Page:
We were actually here for a wake, the last time being for a wedding some 20 years ago. It’s changed a bit, having been closed for a while a few years back, and the current incarnation is obviously moving towards the food-led gastropub- slightly upmarket.
It doesn’t mean it’s just a restaurant with pub pretensions, I’m happy to say, it’s still a pub, and not a bad one at all. We didn’t have the usual menu, as they’d put a buffet on, but everything was decent quality, and the beer and wine were fine, and the staff pleasant. A little bit middle-class staffordshire for me, but just the right side of up itself.
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Not massively changed: still great beer, still rammed full on a Saturday. A great pub, with my only criticism being the snacks: four quid for a pork pie, and the misrepresentation of olives as a pub snack. Surprisingly, our party, ranging from early 20s to mid-fifties, pushed down the average age a bit…
We visited twice in the same evening- early on and later, and both times this was pleasant. Good staff, great beer, pleasant atmosphere, and right in the town. Music was either absent or quiet enough to talk over, but conversation kept the place lively without being grim.
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Considerably less grim than my last visit, and drinkable Pedigree, and apparently doing the Gin thing quite well, according to one of our party. It’s still a typical town-centre pub, but it looks a bit smarter and the music didn’t eliminate all conversation.
Lovely micropub right in the middle of town. We got in on our second attempt; like most micropubs the popularity exceeds the capacity. Great beer, very riendly staff and no music or machines to drown out conversation. About the only problem was having to stand at the bar.
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On a stag evening, we’d hoped to get into The Whippet Inn, but it was rammed, so we went in here. Quite pleasant inside, landlord friendly, but nothing leapt out, and the beer was Greene King. No drain smell or pushchairs this time though 🙂
I’d misremembered a friend who’d reccomended the nearby Uxbridge Arms and actually said The Junction was a bit, well, vibrant.
Anyway, The Junction was where we went. Very pleasant it was too- no sign of any trouble, decent beer, somewhere to sit, an old doggie relaxing nearby, and reasonable music you could hear but talk over. Staff and locals pretty decent too. We’ll save The Uxbridge for next time….
 A colleague that lives in Burntwood also rates THe Junction. Perhaps it has improved of late?
Over the road to here. Outside looks a little tatty- nothing too bad, but peeling paint- and inside we’re confronted by a GK beer selection, and one of the standard family feedbag menus.
I chose Golden Hen, which was wise, as my companions chose GK IPA, which is never the most inspiring beer, but especially if (as in this case) it has a whiff of vinegar- but to be fair, it was changed by the barman.
Not an awful pub, but not wonderful either, nothing actually wrong, but I wouldn’t rush back.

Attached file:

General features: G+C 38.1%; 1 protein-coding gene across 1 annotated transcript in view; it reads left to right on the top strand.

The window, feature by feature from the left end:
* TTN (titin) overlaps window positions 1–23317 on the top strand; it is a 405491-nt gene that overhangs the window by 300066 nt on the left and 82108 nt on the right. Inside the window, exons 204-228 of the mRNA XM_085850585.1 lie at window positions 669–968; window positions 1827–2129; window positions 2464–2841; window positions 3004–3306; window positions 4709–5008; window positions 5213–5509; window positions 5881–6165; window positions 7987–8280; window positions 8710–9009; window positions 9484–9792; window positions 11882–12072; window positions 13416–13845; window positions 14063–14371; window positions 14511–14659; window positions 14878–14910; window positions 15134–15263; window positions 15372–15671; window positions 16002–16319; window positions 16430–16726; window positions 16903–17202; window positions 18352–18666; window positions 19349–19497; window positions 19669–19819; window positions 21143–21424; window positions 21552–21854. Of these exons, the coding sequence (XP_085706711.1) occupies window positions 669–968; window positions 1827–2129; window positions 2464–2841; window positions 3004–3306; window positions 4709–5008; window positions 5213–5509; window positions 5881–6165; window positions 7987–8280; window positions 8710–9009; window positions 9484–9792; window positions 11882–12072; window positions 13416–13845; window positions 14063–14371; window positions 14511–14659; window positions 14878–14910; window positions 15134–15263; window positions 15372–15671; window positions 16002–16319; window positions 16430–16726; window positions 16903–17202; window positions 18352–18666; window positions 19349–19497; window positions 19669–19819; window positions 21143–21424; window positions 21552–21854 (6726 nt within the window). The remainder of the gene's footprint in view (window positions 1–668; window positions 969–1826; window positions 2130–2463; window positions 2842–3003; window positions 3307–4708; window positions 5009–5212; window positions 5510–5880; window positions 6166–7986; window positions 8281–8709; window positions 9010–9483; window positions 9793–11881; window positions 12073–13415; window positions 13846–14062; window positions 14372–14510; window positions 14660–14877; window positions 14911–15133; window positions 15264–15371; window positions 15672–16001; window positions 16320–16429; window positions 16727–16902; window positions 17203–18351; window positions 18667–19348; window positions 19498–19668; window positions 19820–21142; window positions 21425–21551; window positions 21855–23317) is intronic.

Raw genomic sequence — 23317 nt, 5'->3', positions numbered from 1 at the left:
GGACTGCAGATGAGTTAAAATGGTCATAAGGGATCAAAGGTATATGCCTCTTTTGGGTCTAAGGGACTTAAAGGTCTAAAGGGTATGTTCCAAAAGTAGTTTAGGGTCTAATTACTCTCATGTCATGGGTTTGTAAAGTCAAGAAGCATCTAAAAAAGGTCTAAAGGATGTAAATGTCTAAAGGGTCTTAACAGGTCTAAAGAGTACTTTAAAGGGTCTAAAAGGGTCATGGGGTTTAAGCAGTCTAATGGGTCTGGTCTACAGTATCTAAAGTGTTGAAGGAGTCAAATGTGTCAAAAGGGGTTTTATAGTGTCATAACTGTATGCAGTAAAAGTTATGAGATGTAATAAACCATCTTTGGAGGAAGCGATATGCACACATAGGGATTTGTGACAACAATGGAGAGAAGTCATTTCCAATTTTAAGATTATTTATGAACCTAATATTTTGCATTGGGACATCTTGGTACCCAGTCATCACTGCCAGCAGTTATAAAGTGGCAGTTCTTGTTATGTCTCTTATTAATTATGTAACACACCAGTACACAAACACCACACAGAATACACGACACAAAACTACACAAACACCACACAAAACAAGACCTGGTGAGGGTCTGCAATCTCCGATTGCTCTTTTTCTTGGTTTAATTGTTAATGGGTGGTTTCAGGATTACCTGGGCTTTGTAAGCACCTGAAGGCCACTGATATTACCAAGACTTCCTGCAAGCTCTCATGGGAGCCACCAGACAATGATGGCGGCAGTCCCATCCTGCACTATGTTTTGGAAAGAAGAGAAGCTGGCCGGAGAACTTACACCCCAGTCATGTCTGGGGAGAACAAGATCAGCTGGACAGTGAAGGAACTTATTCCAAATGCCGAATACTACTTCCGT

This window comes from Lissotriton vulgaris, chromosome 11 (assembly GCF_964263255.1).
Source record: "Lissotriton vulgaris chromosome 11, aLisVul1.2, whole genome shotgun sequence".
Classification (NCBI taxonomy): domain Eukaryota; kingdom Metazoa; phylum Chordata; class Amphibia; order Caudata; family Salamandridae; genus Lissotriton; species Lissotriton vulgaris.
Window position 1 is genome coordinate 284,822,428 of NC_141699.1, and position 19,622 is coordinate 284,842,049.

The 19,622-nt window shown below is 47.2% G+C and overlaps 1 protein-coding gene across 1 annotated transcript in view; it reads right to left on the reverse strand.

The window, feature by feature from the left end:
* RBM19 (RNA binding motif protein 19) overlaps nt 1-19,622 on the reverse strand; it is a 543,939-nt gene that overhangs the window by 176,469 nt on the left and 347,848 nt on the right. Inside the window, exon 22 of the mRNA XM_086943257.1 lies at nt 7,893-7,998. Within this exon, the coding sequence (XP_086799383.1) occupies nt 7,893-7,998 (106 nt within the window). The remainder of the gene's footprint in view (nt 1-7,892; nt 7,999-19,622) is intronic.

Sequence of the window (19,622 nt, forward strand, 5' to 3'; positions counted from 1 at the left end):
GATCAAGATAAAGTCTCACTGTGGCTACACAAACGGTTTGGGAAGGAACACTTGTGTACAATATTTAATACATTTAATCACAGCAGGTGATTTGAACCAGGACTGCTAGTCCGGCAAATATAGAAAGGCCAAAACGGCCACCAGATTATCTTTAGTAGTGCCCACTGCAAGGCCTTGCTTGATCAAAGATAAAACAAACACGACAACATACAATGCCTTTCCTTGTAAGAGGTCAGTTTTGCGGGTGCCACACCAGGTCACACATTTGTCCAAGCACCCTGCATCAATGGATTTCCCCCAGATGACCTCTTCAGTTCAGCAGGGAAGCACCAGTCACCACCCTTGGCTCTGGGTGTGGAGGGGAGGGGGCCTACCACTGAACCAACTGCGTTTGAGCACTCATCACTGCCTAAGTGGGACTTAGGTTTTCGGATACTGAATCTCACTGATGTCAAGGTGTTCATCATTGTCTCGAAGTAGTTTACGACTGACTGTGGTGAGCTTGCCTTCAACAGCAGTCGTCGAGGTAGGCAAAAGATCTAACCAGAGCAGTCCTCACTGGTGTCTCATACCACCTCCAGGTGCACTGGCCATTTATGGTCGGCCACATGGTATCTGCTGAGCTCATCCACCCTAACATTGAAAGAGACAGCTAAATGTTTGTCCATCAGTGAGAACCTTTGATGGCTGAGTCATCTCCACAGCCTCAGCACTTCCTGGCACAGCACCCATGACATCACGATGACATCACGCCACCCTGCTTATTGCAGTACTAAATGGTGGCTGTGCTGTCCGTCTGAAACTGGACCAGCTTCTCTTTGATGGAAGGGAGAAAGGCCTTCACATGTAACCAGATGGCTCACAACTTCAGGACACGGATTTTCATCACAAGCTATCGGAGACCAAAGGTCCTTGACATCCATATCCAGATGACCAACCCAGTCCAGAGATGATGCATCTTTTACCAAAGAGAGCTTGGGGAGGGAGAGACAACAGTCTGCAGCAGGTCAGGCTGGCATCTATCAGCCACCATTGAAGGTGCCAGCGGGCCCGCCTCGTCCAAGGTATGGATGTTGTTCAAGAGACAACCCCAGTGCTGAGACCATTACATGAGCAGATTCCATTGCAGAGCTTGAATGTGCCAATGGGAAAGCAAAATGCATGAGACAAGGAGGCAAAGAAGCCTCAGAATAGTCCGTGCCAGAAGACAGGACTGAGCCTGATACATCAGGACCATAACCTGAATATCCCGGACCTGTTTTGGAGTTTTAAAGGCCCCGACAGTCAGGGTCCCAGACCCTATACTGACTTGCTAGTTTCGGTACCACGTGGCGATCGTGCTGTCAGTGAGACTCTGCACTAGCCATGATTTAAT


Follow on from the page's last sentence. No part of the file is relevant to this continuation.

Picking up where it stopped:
The good people of Codsall won’t thank me for this, but screw em.
The Station could be lovely. It was however, just good.
The beer was fine, the outside magnificent, the staff friendly. It was, in this case, the clientele. Just a bit too middle-class. Token white-bloke-with-dreadlocks (sure sign of privilege), slightly-posh parensts with kids.
Some will love it. Inside, it’s railway-themed- but as it is the actual station buildings, that’s allowed, but The Great Western back down in Wolverhampton carries it off so much better, and less plastically. To be fair, there was little to complain about- food looked good, beer was fine- but it just didn’t gel for me. Maybe it was just the dreadlocks.
Near Fradley, Lichfield
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Just a few hours after whinging about them, I find myself in a chain-pub “restaurant”. In my defence, it was on the way home; an awkwardly-timed appointment in Burton-upon-Trent saw us heading south back home without having eaten, so we called in. I was last here over 10 years ago, and I think I recall a traditional pub. The old building still looks attractive, but it shares its site with a Premier Inn, has become a behemoth collection of buildings, and is part of the Fayre & Square chain, itself a brand of the Spirit Pub Company. See what they did there? It sells Fayre, at a fair and square price, and *giggle* some of the food is square (the burgers). How very whimsical, I do believe my sides have split.
It was OK, as a better alternative than McDonalds or the chippy, and it was pretty cheap (£17 for 2 meals, a soft drink, and a large wine). There was cask ale, and a good choice of other stuff. There’s a wacky warehouse for kids to run about in, though that didn’t stop some parents letting theirs run about the place (fortunately, as it’s a big place, we went to the other end and escaped them). The food was serviceable, rather than exceptional, and the menu standard family feedbag stuff (PDF, 11MB). Staff were nice enough, but a bit corporate training manual:
“Pint of lime & soda please”
“Is that a large or a small?”
Overall, you could do worse, but you’re not going to get atmosphere or haute cuisine.